Immunofluorescence Microscopy

A549 cells were plated on 8-chambered Lab-Tek slides at 2 × 104 cells per well; chemical treatment began 24 hours after plating. At specified time points, cells were rinsed twice with PBS and fixed in 4% Paraformaldehyde (freshly diluted from 16%, Electron Microscopy Science, Hatfield, PA) for 10 min at room temperature. The cells were then rinsed twice with PBS and permeabilized with 0.5% Triton X100 (Sigma) in PBS for 15 min at room temperature. Primary antibodies were applied overnight in a humidified chamber at 4° C. Following 3 rinses in PBS, secondary antibodies (1:500 dilution) were applied for 1 hour at room temperature. The chambers were removed and Vectashield with DAPI (Vector Laboratories, Burlingame, CA # H1200) was applied with a cover slip mount. The slides were imaged using a Nikon Eclipse 80i microscope and a SensiCam QE camera (Cooke Corporation) and IPLab V3.65a software (Scanalytics). Cells were grown on the same chamber slide and were exposed to the same antibody concentration and wash times. Exposure conditions were optimized for the brightest field of the specified conditions and held constant for subsequent exposures. Primary mouse monoclonal antibody (sc-966) and rabbit polyclonal antibody (sc5621) to PML were purchased from SantaCruz and used at a 1:500 dilution. Primary antibody to LMP1 was purchased from BD Bioscience (#559898) and used at a dilution of 1:500. Secondary antibodies that were employed were Alexa Fluor 594 goat anti-mouse (Invitrogen #A11005), AlexaFluor 594 goat anti-rabbit (Invitrogen#A21207) and AlexaFluor 488 goat anti-mouse (Invitrogen #A11008) and were as used at a dilution of 1:500.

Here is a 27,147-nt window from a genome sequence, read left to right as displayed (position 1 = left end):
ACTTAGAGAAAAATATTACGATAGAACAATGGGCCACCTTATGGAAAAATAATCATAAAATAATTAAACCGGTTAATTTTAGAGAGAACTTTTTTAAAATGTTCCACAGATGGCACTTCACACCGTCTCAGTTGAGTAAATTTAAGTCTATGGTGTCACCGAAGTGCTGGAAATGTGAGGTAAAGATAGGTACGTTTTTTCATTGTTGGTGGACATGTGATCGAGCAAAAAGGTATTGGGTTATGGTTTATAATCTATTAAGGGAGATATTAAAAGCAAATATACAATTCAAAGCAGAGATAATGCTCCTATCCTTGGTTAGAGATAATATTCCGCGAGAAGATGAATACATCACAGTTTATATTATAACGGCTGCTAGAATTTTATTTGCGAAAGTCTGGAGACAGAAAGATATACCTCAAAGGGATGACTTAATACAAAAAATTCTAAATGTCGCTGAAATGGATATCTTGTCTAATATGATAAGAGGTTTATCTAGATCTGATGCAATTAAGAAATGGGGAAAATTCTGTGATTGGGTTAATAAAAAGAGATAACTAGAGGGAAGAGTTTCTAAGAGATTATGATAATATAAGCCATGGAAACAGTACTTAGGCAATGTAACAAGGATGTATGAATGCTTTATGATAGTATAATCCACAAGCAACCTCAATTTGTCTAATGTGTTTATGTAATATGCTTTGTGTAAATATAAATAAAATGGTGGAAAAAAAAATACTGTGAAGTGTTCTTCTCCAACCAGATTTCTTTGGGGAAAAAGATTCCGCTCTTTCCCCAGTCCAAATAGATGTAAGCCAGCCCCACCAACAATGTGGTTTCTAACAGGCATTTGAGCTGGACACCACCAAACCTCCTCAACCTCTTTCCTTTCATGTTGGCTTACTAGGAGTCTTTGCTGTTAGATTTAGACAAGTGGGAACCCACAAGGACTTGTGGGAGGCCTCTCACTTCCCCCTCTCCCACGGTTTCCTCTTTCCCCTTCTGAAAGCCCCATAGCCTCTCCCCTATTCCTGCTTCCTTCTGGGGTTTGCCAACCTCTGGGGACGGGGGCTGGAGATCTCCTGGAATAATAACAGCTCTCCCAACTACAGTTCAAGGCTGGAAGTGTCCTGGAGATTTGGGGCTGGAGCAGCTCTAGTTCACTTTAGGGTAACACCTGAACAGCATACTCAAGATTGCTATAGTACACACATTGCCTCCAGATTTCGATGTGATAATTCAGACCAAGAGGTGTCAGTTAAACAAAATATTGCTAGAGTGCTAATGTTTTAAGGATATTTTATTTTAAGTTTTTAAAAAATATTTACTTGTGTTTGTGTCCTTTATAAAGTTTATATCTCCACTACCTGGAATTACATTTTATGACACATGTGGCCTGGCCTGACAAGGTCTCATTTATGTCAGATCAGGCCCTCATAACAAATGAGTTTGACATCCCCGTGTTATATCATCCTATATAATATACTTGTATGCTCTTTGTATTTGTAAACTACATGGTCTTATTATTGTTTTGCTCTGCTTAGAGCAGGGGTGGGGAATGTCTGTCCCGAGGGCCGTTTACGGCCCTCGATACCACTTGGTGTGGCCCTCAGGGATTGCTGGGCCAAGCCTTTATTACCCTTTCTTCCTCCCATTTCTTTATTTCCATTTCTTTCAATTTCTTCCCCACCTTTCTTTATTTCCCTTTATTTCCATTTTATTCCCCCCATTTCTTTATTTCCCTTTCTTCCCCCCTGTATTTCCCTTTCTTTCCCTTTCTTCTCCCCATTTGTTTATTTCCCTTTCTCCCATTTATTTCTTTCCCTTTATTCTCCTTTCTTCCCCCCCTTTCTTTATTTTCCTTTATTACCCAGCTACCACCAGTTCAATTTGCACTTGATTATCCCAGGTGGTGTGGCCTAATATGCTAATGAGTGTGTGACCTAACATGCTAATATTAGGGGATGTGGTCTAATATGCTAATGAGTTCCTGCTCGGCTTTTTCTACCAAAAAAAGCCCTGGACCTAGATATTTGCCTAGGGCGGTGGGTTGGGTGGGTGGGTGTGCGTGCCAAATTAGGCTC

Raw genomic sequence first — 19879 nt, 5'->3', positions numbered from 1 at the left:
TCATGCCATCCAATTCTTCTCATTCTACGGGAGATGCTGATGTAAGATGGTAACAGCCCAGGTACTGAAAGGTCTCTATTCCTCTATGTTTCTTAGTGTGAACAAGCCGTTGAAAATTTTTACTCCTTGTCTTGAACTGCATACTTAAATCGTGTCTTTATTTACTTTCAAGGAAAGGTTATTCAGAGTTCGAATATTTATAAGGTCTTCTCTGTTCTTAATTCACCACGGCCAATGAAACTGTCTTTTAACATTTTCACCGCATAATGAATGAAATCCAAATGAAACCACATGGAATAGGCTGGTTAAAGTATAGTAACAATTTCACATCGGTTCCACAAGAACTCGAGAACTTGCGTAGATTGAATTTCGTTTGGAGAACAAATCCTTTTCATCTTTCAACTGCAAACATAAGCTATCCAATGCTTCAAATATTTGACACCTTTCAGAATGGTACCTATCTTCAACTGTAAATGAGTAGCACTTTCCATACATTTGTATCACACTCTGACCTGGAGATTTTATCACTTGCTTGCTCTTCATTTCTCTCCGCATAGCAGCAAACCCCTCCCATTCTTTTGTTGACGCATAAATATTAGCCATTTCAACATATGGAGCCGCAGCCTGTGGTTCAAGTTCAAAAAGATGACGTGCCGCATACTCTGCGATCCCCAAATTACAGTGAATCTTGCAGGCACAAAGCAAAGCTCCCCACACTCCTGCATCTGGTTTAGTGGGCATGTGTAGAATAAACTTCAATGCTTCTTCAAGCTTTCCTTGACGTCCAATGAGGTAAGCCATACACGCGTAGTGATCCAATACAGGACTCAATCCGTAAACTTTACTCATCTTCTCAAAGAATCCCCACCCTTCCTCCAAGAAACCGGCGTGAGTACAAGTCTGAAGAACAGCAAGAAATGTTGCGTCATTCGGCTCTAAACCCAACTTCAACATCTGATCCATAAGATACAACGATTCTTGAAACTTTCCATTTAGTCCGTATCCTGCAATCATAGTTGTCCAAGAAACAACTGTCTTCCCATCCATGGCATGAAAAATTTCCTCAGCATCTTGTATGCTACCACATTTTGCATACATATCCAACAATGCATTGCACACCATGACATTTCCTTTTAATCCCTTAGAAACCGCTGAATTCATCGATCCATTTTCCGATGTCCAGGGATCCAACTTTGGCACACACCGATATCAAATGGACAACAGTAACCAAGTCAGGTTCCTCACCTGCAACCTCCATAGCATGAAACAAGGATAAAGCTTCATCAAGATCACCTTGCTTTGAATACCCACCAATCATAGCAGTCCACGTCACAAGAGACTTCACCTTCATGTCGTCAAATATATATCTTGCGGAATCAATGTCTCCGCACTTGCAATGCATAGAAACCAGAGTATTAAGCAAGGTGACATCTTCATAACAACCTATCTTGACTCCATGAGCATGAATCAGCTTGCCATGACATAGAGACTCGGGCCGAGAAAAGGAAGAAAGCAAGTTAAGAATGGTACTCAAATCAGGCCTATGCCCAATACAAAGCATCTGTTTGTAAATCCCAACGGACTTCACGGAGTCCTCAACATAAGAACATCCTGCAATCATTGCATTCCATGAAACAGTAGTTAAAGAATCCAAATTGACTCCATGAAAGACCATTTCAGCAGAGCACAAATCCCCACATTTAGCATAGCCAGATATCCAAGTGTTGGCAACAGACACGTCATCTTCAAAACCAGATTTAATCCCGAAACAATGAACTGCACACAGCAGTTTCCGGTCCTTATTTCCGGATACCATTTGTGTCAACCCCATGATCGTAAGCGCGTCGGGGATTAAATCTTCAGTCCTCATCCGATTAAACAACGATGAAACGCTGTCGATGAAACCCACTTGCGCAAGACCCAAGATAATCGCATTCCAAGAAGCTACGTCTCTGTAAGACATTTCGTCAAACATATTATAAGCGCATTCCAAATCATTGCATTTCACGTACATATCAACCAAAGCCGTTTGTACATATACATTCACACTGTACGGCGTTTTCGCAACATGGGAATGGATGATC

Statistical Analysis